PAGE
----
Low-Cost, Reliable Power Generation From Naturally Occurring Evaporative Cooling for Healthcare

The Global Social Innovation Initiative
Organization Location: 
Orland Park, Illinois, USA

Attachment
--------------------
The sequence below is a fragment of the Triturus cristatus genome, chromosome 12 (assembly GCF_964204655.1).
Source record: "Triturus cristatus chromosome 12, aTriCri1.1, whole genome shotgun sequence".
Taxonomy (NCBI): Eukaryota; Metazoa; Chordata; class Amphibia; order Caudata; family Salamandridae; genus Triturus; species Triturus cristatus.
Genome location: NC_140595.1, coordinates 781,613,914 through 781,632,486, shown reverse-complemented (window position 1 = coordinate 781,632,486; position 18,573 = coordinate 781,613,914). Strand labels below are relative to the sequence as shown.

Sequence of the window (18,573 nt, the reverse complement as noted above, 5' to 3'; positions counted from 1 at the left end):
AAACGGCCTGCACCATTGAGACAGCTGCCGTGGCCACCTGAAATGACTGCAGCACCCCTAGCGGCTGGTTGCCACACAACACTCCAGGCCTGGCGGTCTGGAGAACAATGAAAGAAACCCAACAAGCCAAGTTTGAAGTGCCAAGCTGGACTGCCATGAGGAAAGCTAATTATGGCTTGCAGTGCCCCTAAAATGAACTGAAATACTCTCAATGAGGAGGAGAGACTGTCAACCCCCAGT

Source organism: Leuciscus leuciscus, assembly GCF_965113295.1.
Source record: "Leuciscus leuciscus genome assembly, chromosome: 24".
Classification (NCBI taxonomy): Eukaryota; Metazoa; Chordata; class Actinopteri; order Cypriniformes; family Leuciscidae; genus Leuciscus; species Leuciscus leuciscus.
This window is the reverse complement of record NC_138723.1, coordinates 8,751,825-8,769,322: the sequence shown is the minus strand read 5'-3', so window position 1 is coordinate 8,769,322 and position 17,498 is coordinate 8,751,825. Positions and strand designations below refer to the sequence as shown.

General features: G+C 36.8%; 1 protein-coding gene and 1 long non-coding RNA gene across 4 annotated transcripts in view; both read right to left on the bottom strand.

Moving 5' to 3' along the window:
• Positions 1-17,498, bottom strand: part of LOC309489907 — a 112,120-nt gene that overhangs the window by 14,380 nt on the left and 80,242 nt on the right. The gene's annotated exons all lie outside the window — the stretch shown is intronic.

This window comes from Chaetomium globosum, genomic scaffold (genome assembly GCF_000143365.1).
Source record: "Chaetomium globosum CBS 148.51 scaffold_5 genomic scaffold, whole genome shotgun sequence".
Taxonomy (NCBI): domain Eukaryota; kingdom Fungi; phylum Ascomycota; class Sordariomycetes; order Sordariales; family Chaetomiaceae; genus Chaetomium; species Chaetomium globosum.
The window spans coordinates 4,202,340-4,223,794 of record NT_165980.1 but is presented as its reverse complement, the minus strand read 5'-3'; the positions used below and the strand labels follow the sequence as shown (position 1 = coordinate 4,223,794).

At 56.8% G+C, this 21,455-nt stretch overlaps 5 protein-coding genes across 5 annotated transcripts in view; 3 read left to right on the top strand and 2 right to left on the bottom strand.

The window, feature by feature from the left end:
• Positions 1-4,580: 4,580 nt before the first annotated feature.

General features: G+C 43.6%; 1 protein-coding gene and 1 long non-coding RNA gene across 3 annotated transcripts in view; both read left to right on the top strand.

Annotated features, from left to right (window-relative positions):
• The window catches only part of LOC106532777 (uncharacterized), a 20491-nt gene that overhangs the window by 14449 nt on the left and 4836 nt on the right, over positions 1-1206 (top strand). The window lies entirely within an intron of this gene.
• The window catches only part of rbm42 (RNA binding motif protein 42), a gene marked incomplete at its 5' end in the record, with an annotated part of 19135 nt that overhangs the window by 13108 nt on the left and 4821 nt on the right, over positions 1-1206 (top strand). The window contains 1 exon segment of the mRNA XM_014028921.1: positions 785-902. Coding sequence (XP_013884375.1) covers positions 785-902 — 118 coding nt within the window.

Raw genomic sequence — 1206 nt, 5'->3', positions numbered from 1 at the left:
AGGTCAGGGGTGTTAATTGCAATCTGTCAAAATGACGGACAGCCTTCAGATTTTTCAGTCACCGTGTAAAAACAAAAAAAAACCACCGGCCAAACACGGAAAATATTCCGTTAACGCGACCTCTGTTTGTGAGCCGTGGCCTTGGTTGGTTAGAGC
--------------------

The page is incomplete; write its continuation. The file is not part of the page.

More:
This innovation aims to provide energy to resource-limited settings to allow these areas to store vaccines and medicines, maintain the cold chain, power lighting and small medical equipment, and support vital mHealth and telemedicine services. This project takes a science and technology approach to develop a device that produces portable, low-cost, and reliable electricity. The product works essentially like watering a plant. It uses semiconductor chips that generate current when exposed to temperature gradients. A consistent temperature gradient is created by a sand-water interface that carries away heat through evaporation, producing temperature differences between the interior and exterior surfaces of the semiconductor chips. The project seeks to address the current deficiencies in providing energy to areas not yet connected to grid power by providing an alternative to current options: solar power or the burning of fuels. The device is capable of generating power indoors and outdoors, does not depend on sunlight, can be portable, does not require technical knowledge to maintain, is affordable for resource-limited settings, and has income-generating applications. In the short-term, the project team aims to develop a working prototype and conduct field testing. In the long-term, the team aims to work with partners to integrate the device into the healthcare delivery infrastructure of energy-poor settings in order to reduce neonatal and maternal mortality rates and improve quality of life.